Search Results

You are looking at 1 - 2 of 2 items for

  • Author or Editor: N. G. Shargie x
Clear All Modify Search

Sorghum is a drought tolerant cereal and staple food which is a dietary source of protein and more than 20 minerals. The concentration of the mineral elements and protein content in sorghum varies due to genotypic and environmental influences and genotype by environment interactions. The objective of this study was to determine the contents of eight mineral elements (Ca, Fe, K, Mn, Na, P, Zn and Mg) and protein in sorghum genotypes. The analysis of variance showed significant differences in mineral and protein contents. There was a significant relationship between Zn and Fe and between protein and P and Zn. The principal component (PC) analysis showed that Fe, Mn, P, Zn and protein contributed largely to clustering of the genotypes in PC1; Ca, P and Mg to PC2 and Ca, K and Na to PC3. The presence of a considerable amount of compositional variability of mineral and protein contents among tested genotypes suggests that they can be a valuable source of genes for nutritional quality improvement of sorghum.

Restricted access

Sorghum is, globally, the fifth most important cereal after maize, rice, wheat and barley. The crop is tolerant to semi-arid and arid climatic conditions. Twenty-five sorghum varieties grown in South Africa were evaluated in the field at two locations with the objective of identifying high yielding, micronutrient dense genotypes. Two clusters were formed based on measured traits. Tx430 (G13), CIMMYT entry 49 (G12), E35-1 (G16), Framida (G19), IS1934 (G7) and IS14380 (G14) formed cluster A. The rest of the sorghum entries formed cluster B. Wide variation was exhibited for grain yield, ranging from 1.12 t ha−1 to 3.96 t ha−1 with a mean grain yield of 2.83 tha−1. Analysis of variance also revealed significant differences among the varieties for protein, total starch, amylose and mineral content. Two varieties, Tx430 and AR-3048 exhibited very high protein content. Fe content ranged from 43.7 mg kg−1 (Kuyuma) to 61.2 mg kg−1 (IS14380) with an average of 50.5 mg kg−1. Zn content ranged from 13.7 mg kg−1 (Macia) to 23.4 mg kg−1 (Tx430) with a mean of 17.4 mg kg−1. Grain yield was significantly positively correlated with plant height, panicle weight and thousand kernel weight. Significant positive correlations were observed between Fe content and Zn, Cu, Mn and P. This data indicated that simultaneous genetic improvement of sorghum varieties for Fe and other important minerals, and starch content in the same genetic background was possible, without a penalty to grain yield.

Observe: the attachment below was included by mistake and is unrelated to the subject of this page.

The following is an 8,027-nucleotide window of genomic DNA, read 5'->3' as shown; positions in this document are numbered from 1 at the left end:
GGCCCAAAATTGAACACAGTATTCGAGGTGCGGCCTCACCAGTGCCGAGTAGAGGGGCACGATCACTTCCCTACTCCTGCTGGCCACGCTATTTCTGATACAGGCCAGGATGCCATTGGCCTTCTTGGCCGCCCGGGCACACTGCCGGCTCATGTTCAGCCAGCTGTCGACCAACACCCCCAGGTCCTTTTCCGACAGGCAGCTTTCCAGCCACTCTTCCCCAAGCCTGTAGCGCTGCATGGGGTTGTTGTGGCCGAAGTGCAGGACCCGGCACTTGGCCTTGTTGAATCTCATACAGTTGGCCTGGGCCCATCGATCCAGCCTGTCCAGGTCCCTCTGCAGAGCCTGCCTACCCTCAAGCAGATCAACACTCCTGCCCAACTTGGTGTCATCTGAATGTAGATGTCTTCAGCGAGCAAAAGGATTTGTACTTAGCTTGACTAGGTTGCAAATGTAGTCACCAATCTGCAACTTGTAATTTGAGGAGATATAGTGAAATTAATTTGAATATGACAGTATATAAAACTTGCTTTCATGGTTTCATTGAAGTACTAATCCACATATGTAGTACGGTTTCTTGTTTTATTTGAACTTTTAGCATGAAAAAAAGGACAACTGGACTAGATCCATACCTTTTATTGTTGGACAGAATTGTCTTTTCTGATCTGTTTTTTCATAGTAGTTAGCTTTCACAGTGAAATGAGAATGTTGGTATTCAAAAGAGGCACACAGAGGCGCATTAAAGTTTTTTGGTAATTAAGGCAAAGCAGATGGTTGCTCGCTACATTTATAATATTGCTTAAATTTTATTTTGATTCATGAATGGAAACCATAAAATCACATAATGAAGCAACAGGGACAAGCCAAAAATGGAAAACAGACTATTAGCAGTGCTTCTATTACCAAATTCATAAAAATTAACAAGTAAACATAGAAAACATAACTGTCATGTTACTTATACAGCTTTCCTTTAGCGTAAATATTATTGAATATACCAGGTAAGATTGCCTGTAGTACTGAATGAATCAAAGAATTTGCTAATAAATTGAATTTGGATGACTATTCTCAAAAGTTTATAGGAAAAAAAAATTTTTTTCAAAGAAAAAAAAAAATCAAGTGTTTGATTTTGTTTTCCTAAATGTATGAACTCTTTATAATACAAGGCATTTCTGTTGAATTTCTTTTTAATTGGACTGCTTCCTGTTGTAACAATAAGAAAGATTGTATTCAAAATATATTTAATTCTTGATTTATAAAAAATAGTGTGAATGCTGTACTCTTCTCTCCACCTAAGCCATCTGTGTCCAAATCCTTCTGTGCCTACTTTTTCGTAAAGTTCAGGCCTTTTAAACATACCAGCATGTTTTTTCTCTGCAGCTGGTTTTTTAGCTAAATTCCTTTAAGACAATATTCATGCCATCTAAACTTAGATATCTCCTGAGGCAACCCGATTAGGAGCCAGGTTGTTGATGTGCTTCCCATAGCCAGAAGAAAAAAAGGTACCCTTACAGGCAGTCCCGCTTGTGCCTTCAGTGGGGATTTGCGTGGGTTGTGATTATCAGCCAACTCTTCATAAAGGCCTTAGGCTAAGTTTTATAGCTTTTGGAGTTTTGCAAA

Restricted access